I know this math intimately.
In 2001, my identical twin, Cara, was raped by Edgardo Hernandez, a stranger, when we were 24. It was a violent act that destroyed her. And then it almost destroyed me.
After her rape, Cara took drugs in quantities that would prove to be lethal, doses she felt she needed to help her forget. She died from an overdose of heroin laced with fentanyl, a pain medication, on a late spring afternoon — June 13, 2006. And even though her death was an accident, no one who knew Cara doubts that Hernandez, though he didn’t murder her, took her life nonetheless. It just took four years, seven months and 26 days.
Cara said it best from the witness stand during her rapist’s sentencing: “Edgardo Hernandez is the worst kind of thief. He did not steal my wedding rings, yet my marriage has dissolved. He did not take my legs, yet for over a year I was afraid to leave my house, to walk around in broad daylight. October 18, 2001, was the day I died.”
My sister died from a rape. She is that rape’s core victim — its axis of suffering, of torment, of woe — but she is not its only victim.
I don’t know how our mother, who raised us alone, has managed to endure. Mom was the one who bandaged Cara’s badly injured back where Hernandez bit it during her rape. Mom double-bolted the apartment door to lock us safely inside. And Mom was the one who found Cara’s body when she died. Mom was the first and last person ever to touch my sister.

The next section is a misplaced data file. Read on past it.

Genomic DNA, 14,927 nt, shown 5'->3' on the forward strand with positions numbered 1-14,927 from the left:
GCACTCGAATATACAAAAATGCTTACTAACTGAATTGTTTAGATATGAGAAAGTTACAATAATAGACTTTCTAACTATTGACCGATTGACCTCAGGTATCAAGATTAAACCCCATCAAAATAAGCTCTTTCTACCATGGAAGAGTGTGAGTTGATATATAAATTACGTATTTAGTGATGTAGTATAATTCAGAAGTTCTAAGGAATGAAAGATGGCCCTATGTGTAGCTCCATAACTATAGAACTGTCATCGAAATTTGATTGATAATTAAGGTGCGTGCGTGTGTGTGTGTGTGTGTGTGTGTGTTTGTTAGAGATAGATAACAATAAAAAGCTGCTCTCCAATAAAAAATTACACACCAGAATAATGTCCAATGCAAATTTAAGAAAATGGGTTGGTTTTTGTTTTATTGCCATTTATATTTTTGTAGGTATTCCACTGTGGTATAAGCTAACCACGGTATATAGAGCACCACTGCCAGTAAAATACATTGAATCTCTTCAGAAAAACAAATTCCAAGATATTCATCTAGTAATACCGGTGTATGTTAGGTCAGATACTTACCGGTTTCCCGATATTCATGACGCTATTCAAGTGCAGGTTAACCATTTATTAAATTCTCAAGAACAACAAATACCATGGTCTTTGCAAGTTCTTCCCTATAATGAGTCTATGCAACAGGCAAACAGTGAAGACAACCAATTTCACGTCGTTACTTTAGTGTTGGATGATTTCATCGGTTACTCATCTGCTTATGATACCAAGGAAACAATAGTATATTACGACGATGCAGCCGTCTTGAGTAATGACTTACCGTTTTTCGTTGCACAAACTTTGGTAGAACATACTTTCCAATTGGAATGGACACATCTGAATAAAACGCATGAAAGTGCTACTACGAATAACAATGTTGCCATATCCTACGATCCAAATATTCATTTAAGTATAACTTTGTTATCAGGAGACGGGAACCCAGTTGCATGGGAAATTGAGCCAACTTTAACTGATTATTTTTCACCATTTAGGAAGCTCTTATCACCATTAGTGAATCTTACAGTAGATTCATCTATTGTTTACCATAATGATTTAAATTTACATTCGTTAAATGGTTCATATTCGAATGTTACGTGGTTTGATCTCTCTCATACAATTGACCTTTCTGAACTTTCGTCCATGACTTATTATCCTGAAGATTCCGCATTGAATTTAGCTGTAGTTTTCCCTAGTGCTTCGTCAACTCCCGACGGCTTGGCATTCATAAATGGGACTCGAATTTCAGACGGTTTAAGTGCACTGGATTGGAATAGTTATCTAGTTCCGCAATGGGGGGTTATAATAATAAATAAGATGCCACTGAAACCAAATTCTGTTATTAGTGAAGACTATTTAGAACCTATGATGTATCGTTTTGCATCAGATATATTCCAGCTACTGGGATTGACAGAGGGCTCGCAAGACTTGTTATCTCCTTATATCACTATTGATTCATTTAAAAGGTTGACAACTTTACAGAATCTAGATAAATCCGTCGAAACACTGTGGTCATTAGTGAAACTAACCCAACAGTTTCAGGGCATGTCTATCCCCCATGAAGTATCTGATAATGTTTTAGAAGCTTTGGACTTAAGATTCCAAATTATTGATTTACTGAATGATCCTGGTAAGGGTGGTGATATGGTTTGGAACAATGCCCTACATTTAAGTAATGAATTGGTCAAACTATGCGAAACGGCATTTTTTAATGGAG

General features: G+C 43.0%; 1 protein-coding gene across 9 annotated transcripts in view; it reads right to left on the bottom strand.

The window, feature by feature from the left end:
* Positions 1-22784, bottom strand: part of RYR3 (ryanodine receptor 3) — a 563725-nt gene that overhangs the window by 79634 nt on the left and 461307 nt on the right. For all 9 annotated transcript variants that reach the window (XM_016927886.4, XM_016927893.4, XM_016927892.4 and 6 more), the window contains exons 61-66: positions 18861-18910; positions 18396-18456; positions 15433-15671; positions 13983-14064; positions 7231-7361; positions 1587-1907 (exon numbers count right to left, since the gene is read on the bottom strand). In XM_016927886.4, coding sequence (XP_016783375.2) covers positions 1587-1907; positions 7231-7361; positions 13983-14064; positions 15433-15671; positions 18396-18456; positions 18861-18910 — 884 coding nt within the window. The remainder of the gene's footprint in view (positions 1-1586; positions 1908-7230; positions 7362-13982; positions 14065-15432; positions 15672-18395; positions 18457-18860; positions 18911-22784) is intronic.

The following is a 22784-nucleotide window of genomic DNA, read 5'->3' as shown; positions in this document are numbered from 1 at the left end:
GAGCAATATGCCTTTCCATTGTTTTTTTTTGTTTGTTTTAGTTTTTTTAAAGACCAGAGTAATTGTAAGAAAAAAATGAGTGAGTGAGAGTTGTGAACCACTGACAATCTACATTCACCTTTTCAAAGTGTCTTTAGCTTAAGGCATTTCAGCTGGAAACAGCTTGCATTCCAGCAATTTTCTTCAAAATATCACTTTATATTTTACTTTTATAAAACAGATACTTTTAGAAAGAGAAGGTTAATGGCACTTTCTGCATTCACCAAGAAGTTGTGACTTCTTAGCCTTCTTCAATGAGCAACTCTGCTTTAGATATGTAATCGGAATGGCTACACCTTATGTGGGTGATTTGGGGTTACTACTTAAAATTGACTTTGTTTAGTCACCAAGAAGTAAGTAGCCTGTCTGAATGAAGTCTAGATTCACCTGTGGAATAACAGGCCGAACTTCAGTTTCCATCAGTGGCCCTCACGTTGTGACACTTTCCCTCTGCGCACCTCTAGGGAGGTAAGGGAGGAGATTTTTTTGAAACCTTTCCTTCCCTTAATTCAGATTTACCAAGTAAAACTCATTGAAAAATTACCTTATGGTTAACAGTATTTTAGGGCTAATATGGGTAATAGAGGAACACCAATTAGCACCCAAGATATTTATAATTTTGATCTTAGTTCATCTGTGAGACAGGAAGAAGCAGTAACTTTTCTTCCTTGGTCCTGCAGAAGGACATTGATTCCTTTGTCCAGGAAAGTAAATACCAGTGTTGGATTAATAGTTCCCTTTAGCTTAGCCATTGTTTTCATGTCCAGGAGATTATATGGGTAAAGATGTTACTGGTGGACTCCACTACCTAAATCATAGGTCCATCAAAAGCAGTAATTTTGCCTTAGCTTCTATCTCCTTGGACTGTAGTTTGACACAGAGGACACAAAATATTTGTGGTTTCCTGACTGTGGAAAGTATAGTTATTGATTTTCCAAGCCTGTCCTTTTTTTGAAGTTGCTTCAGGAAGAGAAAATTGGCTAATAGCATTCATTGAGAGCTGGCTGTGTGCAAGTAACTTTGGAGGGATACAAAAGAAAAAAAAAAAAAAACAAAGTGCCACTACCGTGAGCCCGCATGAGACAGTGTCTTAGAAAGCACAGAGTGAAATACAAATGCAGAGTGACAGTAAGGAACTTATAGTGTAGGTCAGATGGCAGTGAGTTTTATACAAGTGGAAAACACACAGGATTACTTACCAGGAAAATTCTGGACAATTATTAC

But she was not the only person touched by her. Cara’s teachers at Guilderland High School in Upstate New York and at Bard College loved her. Her graduate professors and fellow students at the University of Massachusetts at Amherst loved her like family. Her husband loved her, and when that marriage ended after her rape, her boyfriends loved her. These people were hurt when she was brutalized. All of them lost her when she died.
My sister once outran a mountain lion in a Santa Cruz forest. My sister wrote the draft of a novel. My sister meditated at an altar in her living room adorned with shiny plastic grapes and pictures of those she loved, alive and dead. The sound of her laugh was the purest music I knew, a certain melody that she convinced me even the dead could hear.
And she possessed a power over me. Researchers speculate that, when a twin dies, the surviving twin’s life expectancy is shortened. I barely survived Cara’s death. The agony of losing her was inescapable. Whenever I looked in the mirror, I saw her. Whenever I spoke, I heard her. And then, because I missed her so and wanted her back, I tried to become her.